The Family Internet - Part I
Chris LeggCrosswalk blogspot for Chris Legg, licensed minister and professional counselor and Campus Pastor for FBC Tyler
- 2013 May 27
Managing the Family Internet
For years, I have encouraged families to be smart about any version of adult sexuality that is “visible” in their homes, especially once they have children.
For this reason, for years when I had been talking to parents with children around the age of 9, I had told them it was time to get rid of anything that exposed the child to adult sexuality. Obviously, that would include any pornography…
And I meant any. There is no such thing as a safe hiding place for pornography in the home… and a simple way of defining pornography for this exercise was anything that exposed adult sexuality – lingerie catalogues, romance novels (or any books with explicit sexuality described – including sometimes Christian marriage books)… movies with nudity or explicit sexual interactions, etc.
I am not making a blanket statement that these things are all evil… not at all. However, there is a period of time when a child will find themselves almost irresistibly drawn to anything sexual and you don’t want anything in the house that doesn’t represent a healthy way to engage. A child should not have to be exposed with their earliest understanding of sex be the same that is targeting an adult.
For more about how to talk to your kids about sex, check outhttp://chrismlegg.com/2011/07/03/talking-to-kids-about-sex-part-i/
This used to be sufficient to tell parents. Get rid of the novels, magazines and catalogues.
Not any more.
The internet creates portals for adult sexuality in ways that have not been available to children, maybe in the history of mankind. Certainly in abundance and variety that have not been available ever before.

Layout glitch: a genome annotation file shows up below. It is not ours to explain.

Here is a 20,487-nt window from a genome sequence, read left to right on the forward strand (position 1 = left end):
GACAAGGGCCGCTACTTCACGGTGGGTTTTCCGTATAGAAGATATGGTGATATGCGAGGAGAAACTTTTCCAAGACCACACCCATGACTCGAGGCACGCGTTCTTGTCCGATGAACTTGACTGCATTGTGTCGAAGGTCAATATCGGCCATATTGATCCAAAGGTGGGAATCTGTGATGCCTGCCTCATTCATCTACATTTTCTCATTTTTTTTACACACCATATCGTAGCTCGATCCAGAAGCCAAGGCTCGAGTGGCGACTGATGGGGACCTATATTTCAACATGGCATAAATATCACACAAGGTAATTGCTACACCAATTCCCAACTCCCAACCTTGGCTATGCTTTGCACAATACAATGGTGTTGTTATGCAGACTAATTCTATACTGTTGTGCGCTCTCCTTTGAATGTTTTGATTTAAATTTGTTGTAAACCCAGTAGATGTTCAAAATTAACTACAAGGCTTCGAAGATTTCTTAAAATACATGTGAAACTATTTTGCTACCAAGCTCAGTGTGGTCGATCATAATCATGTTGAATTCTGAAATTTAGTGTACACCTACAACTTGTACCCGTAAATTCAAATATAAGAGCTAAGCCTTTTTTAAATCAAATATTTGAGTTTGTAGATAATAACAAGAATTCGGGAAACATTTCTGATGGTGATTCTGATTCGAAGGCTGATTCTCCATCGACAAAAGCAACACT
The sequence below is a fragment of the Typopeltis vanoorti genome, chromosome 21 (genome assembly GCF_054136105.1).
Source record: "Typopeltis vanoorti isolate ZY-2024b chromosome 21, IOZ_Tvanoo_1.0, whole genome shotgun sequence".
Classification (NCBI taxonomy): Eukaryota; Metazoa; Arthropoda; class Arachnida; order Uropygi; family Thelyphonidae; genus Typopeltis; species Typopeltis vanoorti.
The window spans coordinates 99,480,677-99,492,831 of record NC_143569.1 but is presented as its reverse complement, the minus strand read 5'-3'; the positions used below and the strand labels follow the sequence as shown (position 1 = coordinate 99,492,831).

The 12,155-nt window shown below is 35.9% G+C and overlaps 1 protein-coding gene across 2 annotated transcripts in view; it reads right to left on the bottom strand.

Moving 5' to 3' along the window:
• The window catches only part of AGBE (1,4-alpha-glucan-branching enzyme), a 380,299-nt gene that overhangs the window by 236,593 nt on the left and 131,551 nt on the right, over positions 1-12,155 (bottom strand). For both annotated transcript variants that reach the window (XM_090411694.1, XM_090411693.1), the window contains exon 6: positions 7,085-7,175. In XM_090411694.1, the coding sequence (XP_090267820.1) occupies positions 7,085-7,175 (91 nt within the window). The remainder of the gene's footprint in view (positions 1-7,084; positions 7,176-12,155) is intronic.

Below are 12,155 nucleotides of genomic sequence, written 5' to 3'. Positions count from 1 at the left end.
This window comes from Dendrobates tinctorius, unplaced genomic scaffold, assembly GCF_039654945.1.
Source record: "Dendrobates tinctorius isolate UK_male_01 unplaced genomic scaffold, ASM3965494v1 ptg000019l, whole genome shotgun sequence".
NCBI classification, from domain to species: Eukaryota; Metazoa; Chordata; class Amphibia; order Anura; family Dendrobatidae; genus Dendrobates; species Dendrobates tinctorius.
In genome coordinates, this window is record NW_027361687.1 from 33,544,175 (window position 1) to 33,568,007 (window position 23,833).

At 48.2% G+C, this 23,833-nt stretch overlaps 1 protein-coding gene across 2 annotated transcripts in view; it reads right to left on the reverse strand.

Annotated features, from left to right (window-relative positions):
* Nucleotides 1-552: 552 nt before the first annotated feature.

The pornography issue is massive and extremely dangerous. The addictive cycle that it can create at any age is incredible. Further, it feels like something happens in the brain of a child the earlier they are exposed, that can impact the way that person intuitively engages with sexuality for the rest of their lives!
For this reason, though I believe the are awesome, healthy and amazing times in life to learn about sex, I do not think there is ever a healthy time to be exposed to pornography. The longer a kid can avoid it, the better.
So, then how do parents in this millennium protect their children?
First by being aware.
You cannot afford ignorance or naiveté.
I hear regularly about a child who gains access to internet porn via a portal that they were unaware existed! When I ask, parents tell me that they are careful about their children’s internet usage and access by telling me that the family computer is in a public space… or maybe they have put a program that allows them to access the history of the computer.
They are naïve.
In Part II, we will look at some of the key things you need to know in regards to your children’s internet access that you may not be aware of.